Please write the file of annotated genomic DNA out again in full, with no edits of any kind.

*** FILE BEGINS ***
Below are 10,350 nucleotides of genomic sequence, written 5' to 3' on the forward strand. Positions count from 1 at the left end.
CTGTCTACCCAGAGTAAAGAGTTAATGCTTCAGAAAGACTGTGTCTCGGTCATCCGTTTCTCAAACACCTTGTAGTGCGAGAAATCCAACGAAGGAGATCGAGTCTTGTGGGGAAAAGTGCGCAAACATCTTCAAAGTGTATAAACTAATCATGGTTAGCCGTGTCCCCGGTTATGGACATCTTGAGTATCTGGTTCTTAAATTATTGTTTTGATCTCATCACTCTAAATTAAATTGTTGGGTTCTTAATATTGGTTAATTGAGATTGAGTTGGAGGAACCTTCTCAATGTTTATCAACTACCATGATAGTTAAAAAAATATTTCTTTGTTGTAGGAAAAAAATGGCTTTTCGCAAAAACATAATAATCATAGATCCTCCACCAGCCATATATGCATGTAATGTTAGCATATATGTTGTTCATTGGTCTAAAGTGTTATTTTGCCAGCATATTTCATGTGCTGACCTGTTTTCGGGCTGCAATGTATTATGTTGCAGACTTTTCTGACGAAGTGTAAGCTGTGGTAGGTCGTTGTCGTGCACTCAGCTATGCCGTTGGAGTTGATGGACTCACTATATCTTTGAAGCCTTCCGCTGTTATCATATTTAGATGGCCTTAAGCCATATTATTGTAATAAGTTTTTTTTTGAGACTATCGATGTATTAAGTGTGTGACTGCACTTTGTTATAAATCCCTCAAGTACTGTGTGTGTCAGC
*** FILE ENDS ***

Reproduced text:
Below are 10,350 nucleotides of genomic sequence, written 5' to 3' on the forward strand. Positions count from 1 at the left end.
CTGTCTACCCAGAGTAAAGAGTTAATGCTTCAGAAAGACTGTGTCTCGGTCATCCGTTTCTCAAACACCTTGTAGTGCGAGAAATCCAACGAAGGAGATCGAGTCTTGTGGGGAAAAGTGCGCAAACATCTTCAAAGTGTATAAACTAATCATGGTTAGCCGTGTCCCCGGTTATGGACATCTTGAGTATCTGGTTCTTAAATTATTGTTTTGATCTCATCACTCTAAATTAAATTGTTGGGTTCTTAATATTGGTTAATTGAGATTGAGTTGGAGGAACCTTCTCAATGTTTATCAACTACCATGATAGTTAAAAAAATATTTCTTTGTTGTAGGAAAAAAATGGCTTTTCGCAAAAACATAATAATCATAGATCCTCCACCAGCCATATATGCATGTAATGTTAGCATATATGTTGTTCATTGGTCTAAAGTGTTATTTTGCCAGCATATTTCATGTGCTGACCTGTTTTCGGGCTGCAATGTATTATGTTGCAGACTTTTCTGACGAAGTGTAAGCTGTGGTAGGTCGTTGTCGTGCACTCAGCTATGCCGTTGGAGTTGATGGACTCACTATATCTTTGAAGCCTTCCGCTGTTATCATATTTAGATGGCCTTAAGCCATATTATTGTAATAAGTTTTTTTTTGAGACTATCGATGTATTAAGTGTGTGACTGCACTTTGTTATAAATCCCTCAAGTACTGTGTGTGTCAGC